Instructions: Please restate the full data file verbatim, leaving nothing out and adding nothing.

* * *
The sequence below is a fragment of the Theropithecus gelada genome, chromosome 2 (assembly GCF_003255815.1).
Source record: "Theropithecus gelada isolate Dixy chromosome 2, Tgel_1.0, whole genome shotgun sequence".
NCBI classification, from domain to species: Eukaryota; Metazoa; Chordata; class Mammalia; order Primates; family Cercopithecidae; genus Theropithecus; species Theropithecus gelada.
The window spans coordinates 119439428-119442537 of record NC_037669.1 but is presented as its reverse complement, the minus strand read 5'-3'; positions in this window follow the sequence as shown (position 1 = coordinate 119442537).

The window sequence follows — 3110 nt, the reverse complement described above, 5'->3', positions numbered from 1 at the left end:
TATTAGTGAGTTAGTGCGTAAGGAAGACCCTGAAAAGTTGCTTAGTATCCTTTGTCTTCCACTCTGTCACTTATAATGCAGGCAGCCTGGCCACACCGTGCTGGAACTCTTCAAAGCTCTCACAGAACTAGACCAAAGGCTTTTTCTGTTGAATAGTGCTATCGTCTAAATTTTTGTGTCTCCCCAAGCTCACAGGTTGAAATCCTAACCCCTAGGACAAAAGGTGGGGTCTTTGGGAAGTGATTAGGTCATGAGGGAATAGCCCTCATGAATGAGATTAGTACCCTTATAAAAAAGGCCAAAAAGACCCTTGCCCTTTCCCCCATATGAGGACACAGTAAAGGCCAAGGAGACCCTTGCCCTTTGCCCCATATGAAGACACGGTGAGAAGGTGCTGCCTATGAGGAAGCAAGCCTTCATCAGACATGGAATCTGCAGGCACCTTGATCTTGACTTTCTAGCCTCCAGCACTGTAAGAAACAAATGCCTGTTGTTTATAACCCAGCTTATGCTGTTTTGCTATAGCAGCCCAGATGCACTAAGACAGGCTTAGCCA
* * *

The sequence below is a fragment of the Theropithecus gelada genome, chromosome 2 (assembly GCF_003255815.1).
Source record: "Theropithecus gelada isolate Dixy chromosome 2, Tgel_1.0, whole genome shotgun sequence".
NCBI classification, from domain to species: Eukaryota; Metazoa; Chordata; class Mammalia; order Primates; family Cercopithecidae; genus Theropithecus; species Theropithecus gelada.
The window spans coordinates 119439428-119442537 of record NC_037669.1 but is presented as its reverse complement, the minus strand read 5'-3'; positions in this window follow the sequence as shown (position 1 = coordinate 119442537).

The window sequence follows — 3110 nt, the reverse complement described above, 5'->3', positions numbered from 1 at the left end:
TATTAGTGAGTTAGTGCGTAAGGAAGACCCTGAAAAGTTGCTTAGTATCCTTTGTCTTCCACTCTGTCACTTATAATGCAGGCAGCCTGGCCACACCGTGCTGGAACTCTTCAAAGCTCTCACAGAACTAGACCAAAGGCTTTTTCTGTTGAATAGTGCTATCGTCTAAATTTTTGTGTCTCCCCAAGCTCACAGGTTGAAATCCTAACCCCTAGGACAAAAGGTGGGGTCTTTGGGAAGTGATTAGGTCATGAGGGAATAGCCCTCATGAATGAGATTAGTACCCTTATAAAAAAGGCCAAAAAGACCCTTGCCCTTTCCCCCATATGAGGACACAGTAAAGGCCAAGGAGACCCTTGCCCTTTGCCCCATATGAAGACACGGTGAGAAGGTGCTGCCTATGAGGAAGCAAGCCTTCATCAGACATGGAATCTGCAGGCACCTTGATCTTGACTTTCTAGCCTCCAGCACTGTAAGAAACAAATGCCTGTTGTTTATAACCCAGCTTATGCTGTTTTGCTATAGCAGCCCAGATGCACTAAGACAGGCTTAGCCA